“Study to be quiet.”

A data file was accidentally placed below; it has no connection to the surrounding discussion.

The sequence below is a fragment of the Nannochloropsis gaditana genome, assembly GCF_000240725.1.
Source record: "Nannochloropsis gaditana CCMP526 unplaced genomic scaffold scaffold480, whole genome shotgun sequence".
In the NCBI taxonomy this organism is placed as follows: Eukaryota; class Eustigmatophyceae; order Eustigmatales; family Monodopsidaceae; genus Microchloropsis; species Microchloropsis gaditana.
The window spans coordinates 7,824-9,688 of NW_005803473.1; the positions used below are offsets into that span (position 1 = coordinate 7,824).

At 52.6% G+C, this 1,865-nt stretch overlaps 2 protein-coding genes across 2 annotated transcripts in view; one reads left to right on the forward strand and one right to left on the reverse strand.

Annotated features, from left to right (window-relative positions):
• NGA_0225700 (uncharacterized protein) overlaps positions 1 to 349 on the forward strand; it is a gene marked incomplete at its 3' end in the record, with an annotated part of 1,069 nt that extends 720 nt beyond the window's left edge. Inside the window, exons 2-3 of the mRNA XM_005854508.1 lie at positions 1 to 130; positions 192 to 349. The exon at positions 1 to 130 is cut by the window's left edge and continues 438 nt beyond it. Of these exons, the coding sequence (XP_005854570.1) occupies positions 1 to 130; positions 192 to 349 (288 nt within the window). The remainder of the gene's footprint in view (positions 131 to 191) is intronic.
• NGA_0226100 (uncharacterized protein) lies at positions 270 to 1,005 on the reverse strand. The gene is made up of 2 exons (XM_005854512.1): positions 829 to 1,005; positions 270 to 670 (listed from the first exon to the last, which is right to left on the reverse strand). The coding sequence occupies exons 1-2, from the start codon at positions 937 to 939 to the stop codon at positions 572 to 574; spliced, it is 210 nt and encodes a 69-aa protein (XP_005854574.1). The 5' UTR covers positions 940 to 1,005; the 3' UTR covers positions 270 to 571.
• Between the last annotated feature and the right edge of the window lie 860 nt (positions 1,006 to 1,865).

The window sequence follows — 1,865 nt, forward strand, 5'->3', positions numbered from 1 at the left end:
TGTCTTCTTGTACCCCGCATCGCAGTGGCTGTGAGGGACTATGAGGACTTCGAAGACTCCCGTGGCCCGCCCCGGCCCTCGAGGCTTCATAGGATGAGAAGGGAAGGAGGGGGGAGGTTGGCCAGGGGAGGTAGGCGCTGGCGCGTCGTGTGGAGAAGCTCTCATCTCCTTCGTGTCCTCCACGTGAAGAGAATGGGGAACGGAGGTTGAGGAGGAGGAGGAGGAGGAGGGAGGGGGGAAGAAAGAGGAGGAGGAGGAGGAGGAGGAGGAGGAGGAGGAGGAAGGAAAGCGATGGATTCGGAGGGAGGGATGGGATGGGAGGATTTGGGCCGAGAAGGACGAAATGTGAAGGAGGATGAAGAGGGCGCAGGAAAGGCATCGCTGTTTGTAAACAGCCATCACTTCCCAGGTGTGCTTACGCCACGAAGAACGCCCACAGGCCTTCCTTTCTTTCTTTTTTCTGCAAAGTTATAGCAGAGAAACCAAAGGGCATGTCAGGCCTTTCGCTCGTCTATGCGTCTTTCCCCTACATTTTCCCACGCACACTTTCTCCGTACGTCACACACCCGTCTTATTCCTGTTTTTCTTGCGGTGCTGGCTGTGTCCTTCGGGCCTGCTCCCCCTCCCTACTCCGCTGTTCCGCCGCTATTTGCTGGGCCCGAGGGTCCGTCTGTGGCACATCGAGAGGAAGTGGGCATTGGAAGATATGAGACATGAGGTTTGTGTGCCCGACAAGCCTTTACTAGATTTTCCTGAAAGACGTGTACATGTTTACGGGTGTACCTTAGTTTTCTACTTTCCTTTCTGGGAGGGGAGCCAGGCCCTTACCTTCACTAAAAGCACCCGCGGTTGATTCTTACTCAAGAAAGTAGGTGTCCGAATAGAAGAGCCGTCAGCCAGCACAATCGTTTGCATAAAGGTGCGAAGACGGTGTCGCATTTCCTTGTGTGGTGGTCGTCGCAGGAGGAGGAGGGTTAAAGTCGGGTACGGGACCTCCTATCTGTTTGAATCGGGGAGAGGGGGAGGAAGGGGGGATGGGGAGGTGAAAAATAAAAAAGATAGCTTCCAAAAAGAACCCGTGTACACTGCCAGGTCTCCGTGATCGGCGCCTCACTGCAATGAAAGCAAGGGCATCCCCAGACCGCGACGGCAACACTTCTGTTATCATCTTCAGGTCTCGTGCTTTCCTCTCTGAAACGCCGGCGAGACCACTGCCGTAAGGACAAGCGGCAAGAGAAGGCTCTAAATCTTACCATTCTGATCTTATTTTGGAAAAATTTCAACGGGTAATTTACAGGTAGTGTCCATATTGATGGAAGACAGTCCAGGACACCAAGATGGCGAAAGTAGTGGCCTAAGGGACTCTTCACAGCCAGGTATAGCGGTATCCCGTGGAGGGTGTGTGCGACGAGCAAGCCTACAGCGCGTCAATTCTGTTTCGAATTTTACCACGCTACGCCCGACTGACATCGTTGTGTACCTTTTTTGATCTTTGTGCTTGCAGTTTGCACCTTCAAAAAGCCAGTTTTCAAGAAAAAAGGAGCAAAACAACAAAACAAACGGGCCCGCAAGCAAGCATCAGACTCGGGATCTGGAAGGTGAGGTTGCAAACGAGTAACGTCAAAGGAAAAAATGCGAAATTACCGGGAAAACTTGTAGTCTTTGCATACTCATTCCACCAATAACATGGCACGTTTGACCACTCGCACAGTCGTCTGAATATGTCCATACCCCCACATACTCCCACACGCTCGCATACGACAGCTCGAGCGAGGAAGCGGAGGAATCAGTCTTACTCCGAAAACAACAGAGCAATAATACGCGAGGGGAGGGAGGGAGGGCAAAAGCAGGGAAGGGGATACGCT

Dr. Joe R. Brown of Rochester, Minnesota, tells of the frustration he encountered while trying to take a physical history on a patient. The man’s wife kept answering every question. Finally, Dr. Brown requested that she leave the room. But after she left he discovered that her husband couldn’t speak. Calling the wife back, Dr. Brown apologized for not realizing the man had aphasia—loss of speech—and couldn’t speak a word. The wife was even more astonished—because she didn’t know either! The Bible says there’s “a time to be silent and a time to speak” (Ecc 3:7 NIV). Why? Because communicating too little can destroy a relationship, and so can talking too much. Sometimes we talk because we’re lonely and have few opportunities to speak to others; other times it’s because we love the sound of our own voice. Whatever your motivation, excessive talking can hurt you. That’s why Paul writes, “Study to be quiet.” To “study” implies striving or intense effort. And if you have a “motor mouth” it’ll take intense effort and discipline to overcome this entrenched habit. Generally speaking, it’s a good idea to say less than you know; sometimes your power in a situation comes from silence, not words. Anxious people tend to blabber on, and when you’re negotiating that can put you at a distinct disadvantage because it tips the other person off that you’re insecure. When Jesus stood before Pilate to be judged, “He opened not His mouth” (Isa 53:7 NKJV). Why? Because Jesus wasn’t on trial—Pilate was! And Jesus knew it. Here’s the bottom line: You usually learn more by listening—so don’t talk too much!